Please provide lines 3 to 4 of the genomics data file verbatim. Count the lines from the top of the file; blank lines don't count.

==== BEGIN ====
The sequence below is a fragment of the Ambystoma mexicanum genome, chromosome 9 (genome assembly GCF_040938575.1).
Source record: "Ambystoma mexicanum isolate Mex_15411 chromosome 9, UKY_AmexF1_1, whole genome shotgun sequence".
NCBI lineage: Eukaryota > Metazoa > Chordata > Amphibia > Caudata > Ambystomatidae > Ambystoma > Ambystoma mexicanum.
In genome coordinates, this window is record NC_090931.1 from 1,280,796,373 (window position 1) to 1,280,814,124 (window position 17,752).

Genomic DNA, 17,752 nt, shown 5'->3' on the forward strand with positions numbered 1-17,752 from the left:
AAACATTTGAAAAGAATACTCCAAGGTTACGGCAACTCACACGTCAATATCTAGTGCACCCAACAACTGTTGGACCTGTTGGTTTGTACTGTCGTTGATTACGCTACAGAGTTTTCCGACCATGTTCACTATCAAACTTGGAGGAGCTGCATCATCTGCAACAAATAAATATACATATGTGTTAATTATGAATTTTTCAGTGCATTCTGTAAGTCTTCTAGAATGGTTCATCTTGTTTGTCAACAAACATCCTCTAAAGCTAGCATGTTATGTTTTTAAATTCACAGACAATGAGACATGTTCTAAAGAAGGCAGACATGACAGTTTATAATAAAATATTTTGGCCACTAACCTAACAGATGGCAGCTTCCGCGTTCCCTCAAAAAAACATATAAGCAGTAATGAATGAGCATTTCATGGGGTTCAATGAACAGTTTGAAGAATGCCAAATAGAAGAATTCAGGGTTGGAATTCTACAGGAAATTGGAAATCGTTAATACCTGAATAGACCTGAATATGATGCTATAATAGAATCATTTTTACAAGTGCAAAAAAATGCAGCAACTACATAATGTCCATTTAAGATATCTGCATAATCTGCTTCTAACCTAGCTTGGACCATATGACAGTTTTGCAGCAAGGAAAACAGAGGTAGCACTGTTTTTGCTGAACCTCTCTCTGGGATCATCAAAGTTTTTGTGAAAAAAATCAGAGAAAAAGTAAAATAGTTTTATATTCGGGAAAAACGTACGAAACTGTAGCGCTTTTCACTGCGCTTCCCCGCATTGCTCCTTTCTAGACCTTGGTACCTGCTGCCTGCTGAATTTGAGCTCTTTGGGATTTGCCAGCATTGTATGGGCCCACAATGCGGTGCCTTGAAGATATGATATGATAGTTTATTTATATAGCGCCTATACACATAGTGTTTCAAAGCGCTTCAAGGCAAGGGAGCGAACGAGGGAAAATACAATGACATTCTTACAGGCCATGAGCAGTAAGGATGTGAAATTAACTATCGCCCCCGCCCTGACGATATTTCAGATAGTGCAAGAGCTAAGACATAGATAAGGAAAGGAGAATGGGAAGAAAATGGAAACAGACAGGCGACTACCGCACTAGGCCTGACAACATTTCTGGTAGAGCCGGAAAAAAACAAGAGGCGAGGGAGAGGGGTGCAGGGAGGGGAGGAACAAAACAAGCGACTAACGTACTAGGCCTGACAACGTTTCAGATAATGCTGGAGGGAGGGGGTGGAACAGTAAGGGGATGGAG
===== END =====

NCBI lineage: Eukaryota > Metazoa > Chordata > Amphibia > Caudata > Ambystomatidae > Ambystoma > Ambystoma mexicanum.
In genome coordinates, this window is record NC_090931.1 from 1,280,796,373 (window position 1) to 1,280,814,124 (window position 17,752).